Initial Teacher Training 2016/17 - Disability
Initial Teacher Training 2016/17
Fields required from institutions in England
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This field records the type of disability that a student has, on the basis of the student's own self-assessment.
|Valid entries and labels
This field is identical to the Student.DISABLE field in the Student record.
With the introduction of the Disability Equality Duty, and on the recommendation of the Equality Challenge Unit (ECU), HESA has introduced a version of the coding frame introduced by the Disability Rights Commission (DRC).
Disability is recorded on the basis of the student's own self-assessment.
Equality Challenge Unit (ECU) suggested question:
Under the Equality Act 2010, a person has a disability 'if they have a physical or mental impairment, and the impairment has a substantial and long-term adverse effect on his or her ability to carry out normal day-to-day activities'. 'Substantial' is defined by the Act as 'more than minor or trivial'. An impairment is considered to have a long term effect if:
Normal day-to-day activities are not defined in the Act, but in general they are things people do on a regular or daily basis. The definition has a very wide meaning as both work, study and non–work activities are covered e.g. communicating, reading, writing, using a computer as well as washing, walking and getting dressed. 'Normal' means normal for people generally, rather than for a particular individual.
Employment case law has highlighted that work activity does not have to be 'day-to-day' but covers activities that are required to participate in professional life e.g. activities used to select individuals for recruitment and promotion.
Only serious visual impairments are covered by the Equality Act 2010. For example, a person whose eyesight can be corrected through the use of prescription lenses is not covered by the Act; neither is an inability to distinguish between red and green.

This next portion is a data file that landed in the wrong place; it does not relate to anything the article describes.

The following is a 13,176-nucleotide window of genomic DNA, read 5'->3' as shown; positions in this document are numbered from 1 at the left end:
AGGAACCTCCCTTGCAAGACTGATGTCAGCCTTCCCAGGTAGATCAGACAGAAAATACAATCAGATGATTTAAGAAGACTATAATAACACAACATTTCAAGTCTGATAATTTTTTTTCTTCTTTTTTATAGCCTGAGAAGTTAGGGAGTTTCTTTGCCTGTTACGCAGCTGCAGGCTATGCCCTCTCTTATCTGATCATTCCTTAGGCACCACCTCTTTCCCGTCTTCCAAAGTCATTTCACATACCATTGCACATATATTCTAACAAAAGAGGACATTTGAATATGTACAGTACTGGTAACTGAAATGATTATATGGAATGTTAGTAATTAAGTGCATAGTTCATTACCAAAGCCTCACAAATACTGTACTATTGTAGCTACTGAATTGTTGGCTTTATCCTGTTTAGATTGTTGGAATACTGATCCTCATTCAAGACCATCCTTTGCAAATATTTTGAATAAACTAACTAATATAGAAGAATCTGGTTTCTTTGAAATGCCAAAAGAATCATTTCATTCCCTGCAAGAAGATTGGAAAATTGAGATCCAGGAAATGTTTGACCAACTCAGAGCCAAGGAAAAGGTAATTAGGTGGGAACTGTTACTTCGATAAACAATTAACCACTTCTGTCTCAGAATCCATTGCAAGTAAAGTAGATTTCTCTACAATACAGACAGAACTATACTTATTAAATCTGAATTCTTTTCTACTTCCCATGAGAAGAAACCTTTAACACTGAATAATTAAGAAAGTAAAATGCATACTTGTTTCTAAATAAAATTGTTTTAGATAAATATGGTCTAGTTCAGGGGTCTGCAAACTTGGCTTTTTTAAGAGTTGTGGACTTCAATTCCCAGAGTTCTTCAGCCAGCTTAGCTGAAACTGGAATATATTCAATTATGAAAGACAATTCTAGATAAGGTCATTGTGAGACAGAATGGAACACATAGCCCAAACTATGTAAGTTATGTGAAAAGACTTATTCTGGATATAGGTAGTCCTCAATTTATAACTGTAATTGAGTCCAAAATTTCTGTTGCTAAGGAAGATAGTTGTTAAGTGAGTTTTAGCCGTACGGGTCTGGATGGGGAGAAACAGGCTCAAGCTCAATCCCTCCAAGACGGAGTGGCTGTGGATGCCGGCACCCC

The same logic does not apply to hearing aids. If someone needs to wear a hearing aid, then they are likely to be covered by the Act. However, both hearing and visual impairments have to have a substantial adverse effect on the ability to carry out normal day-to-day activities in order for a person to be covered by the Act.
For more information see the Secretary of State's Revised Guidance on the definition of disability, The Disability Equality Duty.
Considering the above, do you have an impairment, health condition or learning difference?
The additional valid entries for entrants from 2010/11 onwards are 51 to 58.
Codes 51 and 53 are both types of learning disability/difficulty or cognitive impairment.
For 2010/11 entrants onwards there are no valid entry codes to replace 97 'Information refused', 98 'Information not sought' or 99 'Not known'.
HESA will continue to accept codes 02, 03, 04, 05, 06, 07, 10, 11, 97, 98 and 99 for continuing students (where Instance.COMDATE is before 2010-08-01), so there will be no requirement for providers to resurvey or recode. However, providers are welcome to use the new codes for continuing students if they wish to do so.
Codes 02, 03, 04, 05, 06, 07, 10, 11, 97, 98 and 99 can only be used where Instance.COMDATE is before 2010-08-01.
If this field is coded 02-96 indicating that the student has a disability, then Instance.DISALL should be coded 4, 5 or 9.
Quality rules to follow
To permit disability-based analysis; for monitoring levels and trends in participation by particular groups of people; to permit analysis based on type of disability.
Data type: DISABLECodeContentType
|Change management notes
|Guidance added to detail the purpose for this field being collected. Additional guidance added to inform users of further information on protected characteristics covered by the Equality Act 2010.
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